Structural Economic Problem #1: Unemployment
Seventy percent of our economy is driven from private sector employment:
- Without consumers the economy is finished
- Without jobs and with maxed out debt loads the consumer is finished
A fourth grader can connect these two dots and conclude: “It’s the jobs stupid.”
Our current chicanery “fix” for high unemployment?
- Reporting the unemployment rate at 9.4% - not the actual 23% - as if reporting 9.4% will put the other 13.6% back to work.
- Dump money out there in a “willy-nilly” manner and call it “Stimulus” or “Job Creation Money.”
Given our entire situation, which I’ll address in a second, I don’t believe that “Stimulus” will stimulate job creation or the economy. If they had taken Chris Martenson’s idea of insulating homes I might think differently about this. I say this for two reasons: first, 1 in 6 jobs were housing related—that is the sector that needs the most help. Second, global oil demand has recently out paced global oil production. A plan that would reduce oil demand and global oil stress should be the focus of any stimulus. Oil is an integral part of everything from fertilizer used in farming to the energy that our economy needs to produce and transport the goods and services we rely on.
That being said our economic engineers have come up with and implemented ideas that would make even the most ardent objector of workplace drug screening reconsider his or her view. Case in point #1: National Institutes of Health (NIH) spent 3,200.00 of economic stimulus funds in 2009 on a study by a UCLA research team to teach uncircumcised African men how to wash their genitals after having sex. The good news is that didn’t increase oil demand. The bad news is it didn’t do anything to create jobs here.
Case in point #2: It takes 121,600 gallons of oil to pave 1 mile of road. Last year Government Motors sold more cars in China than in the US. China bought 13.7 million passenger vehicles FY2010, up 33% from FY2009. The bottom line is our highway stimulus will do nothing but drive oil prices higher. China is rushing to get their highway system built to accommodate their new drivers.
While I respect the idea that confidence and psychology affect consumerism, the reality is that a 23% unemployment figure is a depressionary red flag. This tells us that the “Great Recession” has neither ended, nor was it “just” a recession. I know it is hard to dispute the National Bureau of Economic Research (NBER) - after all they were only 9 months late in noticing and calling the greatest economic downturn in history.
The fact remains: We are in a depression and failing to address the structural unemployment problems will make matters worse not better. The first step to fixing a problem is of course admitting that we have one. We’ve squandered valuable time and in doing so we’ve greatly exacerbated the situation.
Globalization was an absolute unmitigated, disastrous failure. The only thing it did was temporally boost stocks and allow some CEOs to make 400 times what their wage-earners made. While the economy appeared to be doing well - it was bubble driven credit binging - not organic spending that was fueling it. One economic blogger who is a CPA and works as a comptroller for an Ivy League college did what no other economist I know did - he investigated where consumers were getting their money from. Something Starbucks Coffee’s economist should have done. Nine billion Home Equity Line of Credit borrowed dollars were spent on 4 dollar coffees at Starbucks. The HELOC rush caused 900 Starbuck stores to close.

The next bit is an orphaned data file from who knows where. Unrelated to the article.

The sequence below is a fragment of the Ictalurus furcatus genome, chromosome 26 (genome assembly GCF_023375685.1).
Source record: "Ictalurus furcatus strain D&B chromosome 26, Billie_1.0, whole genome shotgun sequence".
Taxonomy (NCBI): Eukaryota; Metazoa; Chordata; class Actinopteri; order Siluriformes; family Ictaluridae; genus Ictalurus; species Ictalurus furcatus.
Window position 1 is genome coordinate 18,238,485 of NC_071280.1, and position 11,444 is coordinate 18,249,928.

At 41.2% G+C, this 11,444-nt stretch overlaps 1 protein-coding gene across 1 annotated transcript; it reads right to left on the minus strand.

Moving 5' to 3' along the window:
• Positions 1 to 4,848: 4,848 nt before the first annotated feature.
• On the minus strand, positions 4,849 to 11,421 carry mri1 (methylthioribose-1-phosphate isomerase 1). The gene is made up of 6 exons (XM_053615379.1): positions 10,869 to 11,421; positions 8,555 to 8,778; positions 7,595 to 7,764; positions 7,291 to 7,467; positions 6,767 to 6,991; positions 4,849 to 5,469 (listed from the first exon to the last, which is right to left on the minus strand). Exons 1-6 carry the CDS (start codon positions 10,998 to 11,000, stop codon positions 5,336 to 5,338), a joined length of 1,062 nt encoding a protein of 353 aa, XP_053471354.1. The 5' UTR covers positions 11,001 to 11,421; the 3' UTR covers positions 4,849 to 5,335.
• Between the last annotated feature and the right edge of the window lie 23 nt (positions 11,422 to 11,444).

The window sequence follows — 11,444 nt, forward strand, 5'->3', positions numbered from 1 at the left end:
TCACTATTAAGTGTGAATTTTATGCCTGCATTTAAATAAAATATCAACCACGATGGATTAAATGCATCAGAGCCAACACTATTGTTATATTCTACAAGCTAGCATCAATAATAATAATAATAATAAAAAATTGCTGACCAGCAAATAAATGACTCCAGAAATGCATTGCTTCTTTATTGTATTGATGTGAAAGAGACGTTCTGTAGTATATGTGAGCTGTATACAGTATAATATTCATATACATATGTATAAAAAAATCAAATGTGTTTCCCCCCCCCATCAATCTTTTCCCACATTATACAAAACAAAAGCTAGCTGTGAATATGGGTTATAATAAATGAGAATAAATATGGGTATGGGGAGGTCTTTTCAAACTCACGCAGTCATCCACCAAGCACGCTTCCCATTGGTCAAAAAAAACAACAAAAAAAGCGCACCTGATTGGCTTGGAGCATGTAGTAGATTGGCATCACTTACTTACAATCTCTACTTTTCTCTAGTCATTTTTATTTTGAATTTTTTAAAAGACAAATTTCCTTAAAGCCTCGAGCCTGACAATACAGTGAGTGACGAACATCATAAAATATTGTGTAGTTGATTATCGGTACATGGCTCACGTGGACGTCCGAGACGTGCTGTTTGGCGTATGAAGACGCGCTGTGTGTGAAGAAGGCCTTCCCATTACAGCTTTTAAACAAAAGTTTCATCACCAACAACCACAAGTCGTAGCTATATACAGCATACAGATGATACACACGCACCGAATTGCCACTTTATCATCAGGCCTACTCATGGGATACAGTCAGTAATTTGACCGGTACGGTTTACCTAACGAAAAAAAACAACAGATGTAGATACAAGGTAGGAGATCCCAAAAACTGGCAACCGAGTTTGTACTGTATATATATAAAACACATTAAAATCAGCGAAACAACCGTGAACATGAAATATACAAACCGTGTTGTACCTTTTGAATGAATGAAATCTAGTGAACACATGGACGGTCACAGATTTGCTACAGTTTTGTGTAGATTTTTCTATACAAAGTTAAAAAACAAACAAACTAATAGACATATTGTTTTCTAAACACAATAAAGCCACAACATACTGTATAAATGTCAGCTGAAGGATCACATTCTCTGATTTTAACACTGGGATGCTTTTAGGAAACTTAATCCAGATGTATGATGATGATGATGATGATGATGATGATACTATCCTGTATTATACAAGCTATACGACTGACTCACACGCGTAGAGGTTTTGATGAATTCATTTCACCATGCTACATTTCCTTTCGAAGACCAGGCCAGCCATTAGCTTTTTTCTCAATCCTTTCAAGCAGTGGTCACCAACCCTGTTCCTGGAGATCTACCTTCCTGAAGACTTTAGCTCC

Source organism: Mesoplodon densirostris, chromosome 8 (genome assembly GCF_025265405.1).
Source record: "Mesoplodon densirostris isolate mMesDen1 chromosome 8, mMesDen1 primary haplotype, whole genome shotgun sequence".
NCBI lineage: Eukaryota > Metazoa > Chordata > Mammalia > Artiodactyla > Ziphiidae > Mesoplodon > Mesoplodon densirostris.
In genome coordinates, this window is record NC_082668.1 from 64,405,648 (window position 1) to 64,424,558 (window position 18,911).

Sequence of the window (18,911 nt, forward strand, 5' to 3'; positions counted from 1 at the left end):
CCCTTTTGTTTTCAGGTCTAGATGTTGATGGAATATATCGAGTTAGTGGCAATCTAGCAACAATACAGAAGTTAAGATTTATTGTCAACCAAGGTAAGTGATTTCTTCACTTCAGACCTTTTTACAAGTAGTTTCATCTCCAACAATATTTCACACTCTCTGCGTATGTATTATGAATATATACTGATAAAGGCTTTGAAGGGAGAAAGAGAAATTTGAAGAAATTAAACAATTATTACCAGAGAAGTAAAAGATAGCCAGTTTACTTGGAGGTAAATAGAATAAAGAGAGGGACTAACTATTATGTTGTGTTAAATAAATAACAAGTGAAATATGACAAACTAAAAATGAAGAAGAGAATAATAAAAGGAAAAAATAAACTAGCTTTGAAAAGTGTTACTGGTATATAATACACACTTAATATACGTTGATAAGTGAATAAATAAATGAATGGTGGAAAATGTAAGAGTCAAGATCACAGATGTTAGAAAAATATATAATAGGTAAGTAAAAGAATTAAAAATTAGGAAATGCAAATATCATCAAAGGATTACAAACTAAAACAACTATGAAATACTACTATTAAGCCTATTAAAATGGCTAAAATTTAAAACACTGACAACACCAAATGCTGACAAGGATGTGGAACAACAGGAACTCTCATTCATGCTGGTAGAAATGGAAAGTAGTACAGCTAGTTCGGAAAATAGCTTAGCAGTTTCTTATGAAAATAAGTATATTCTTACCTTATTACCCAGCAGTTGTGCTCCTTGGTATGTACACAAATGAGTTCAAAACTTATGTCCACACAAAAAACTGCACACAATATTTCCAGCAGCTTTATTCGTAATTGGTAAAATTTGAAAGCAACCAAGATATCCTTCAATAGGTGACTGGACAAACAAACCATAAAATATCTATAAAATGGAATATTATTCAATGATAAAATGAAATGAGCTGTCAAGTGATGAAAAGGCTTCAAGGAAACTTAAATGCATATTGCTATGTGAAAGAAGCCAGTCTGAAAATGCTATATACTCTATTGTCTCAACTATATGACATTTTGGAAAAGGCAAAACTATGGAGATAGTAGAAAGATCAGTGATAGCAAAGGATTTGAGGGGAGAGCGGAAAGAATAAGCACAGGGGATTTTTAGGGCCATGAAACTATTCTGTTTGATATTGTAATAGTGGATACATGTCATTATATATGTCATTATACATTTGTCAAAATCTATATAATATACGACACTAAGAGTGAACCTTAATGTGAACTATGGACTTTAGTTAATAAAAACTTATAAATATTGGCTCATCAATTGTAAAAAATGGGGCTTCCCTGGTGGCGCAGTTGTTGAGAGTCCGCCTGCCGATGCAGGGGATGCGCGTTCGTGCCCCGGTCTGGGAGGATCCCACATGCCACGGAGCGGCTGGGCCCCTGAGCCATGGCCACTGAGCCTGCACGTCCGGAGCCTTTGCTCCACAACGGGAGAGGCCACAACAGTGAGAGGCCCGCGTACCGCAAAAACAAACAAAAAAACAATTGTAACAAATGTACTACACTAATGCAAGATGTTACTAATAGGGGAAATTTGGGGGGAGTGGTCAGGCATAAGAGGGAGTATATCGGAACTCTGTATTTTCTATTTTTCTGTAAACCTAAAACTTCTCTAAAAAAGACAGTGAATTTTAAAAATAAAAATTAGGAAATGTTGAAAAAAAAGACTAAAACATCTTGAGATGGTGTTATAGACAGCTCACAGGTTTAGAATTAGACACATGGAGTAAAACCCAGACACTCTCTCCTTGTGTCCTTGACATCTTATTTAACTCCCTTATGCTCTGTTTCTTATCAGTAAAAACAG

Yet, our Federal Reserve’s Federal Open Market Committee (Fed FOMC) minutes from FY2005 indicate that exploiting globalization is funny stuff: “But the common concern coming from the retailers, the rails, the shippers, the shipbuilders, and so on, was the following: Everyone I’ve talked to continues to try to figure out ways to exploit globalization. Each of them, from the IT [information technology] guys to the big box retailers to the specialty chemical firms to the service firms, wants to have offshore supply. One of the CEOs said, “We have a long way to go in exploiting China.” We’ve heard that forever. And one of my favorites was the comment, “China, India, and Indonesia can make Italian ceramics better than Italians can now or could 200 years ago.” [Laughter]”
In the 1950s 28% of our job base was from manufacturing. In 2000 it was 14% and today it is 11%. Water (wages) will slosh around until they stabilize at water level. In other words, our wages will move down towards 2 dollars a day and China’s will move up towards ours, they will meet somewhere in the middle. The bottom line: This is why American workers are stuck at circa 1970s wages and have no money to consume or support our economy.
The laugh is on the American consumer and the American economy. We’ve exploited ourselves and our economy with “thinking” like this. Giving African’s borrowed American tax payer dollars for genital washing after sex, our lying about unemployment rates, and driving up oil demand (or laughing about exploiting workers) won’t fix serious structural economic problems - it'll make it a lot worse.
Structural Economic Problem #2: Absolutely Unmanageable Debt
Watching the House Budget Committee hearing was a surreal mix of fact and fantasy, but mostly fantasy. The fact was that our biggest problem, on a consumer, local, state, federal and global problem is debt.
When businesses or individuals get in over their heads with unserviceable debt levels they make cuts and they borrow. When that fails and they are left taking in and borrowing less than their obligations - they declare bankruptcy, reorganize and move on.
The two options I heard during the hearings?
- Raise the debt ceiling and counterfeit, (print more money). Basically: Debt is the problem so lets add more debt?!?!
What I didn’t hear mentioned was even more troubling. There are a million “millions” to a trillion. But the 14 trillion dollar public debt is an iota of our debt. Hidden off balance sheet we have 14.6 trillion in Social Security debt, 76.4 trillion in Medicare debt, 19.6 trillion in Prescription Drugs and about 3 trillion in GSE debt. We make Enron look honest. All toll our debt is roughly 128 trillion. Then we can add to that the state debt and local government debt.
Governor Christie will soon learn that cuts won’t fix too much debt. When your debt to income ratio becomes insanely unmanageable the only solution is to shed the debt.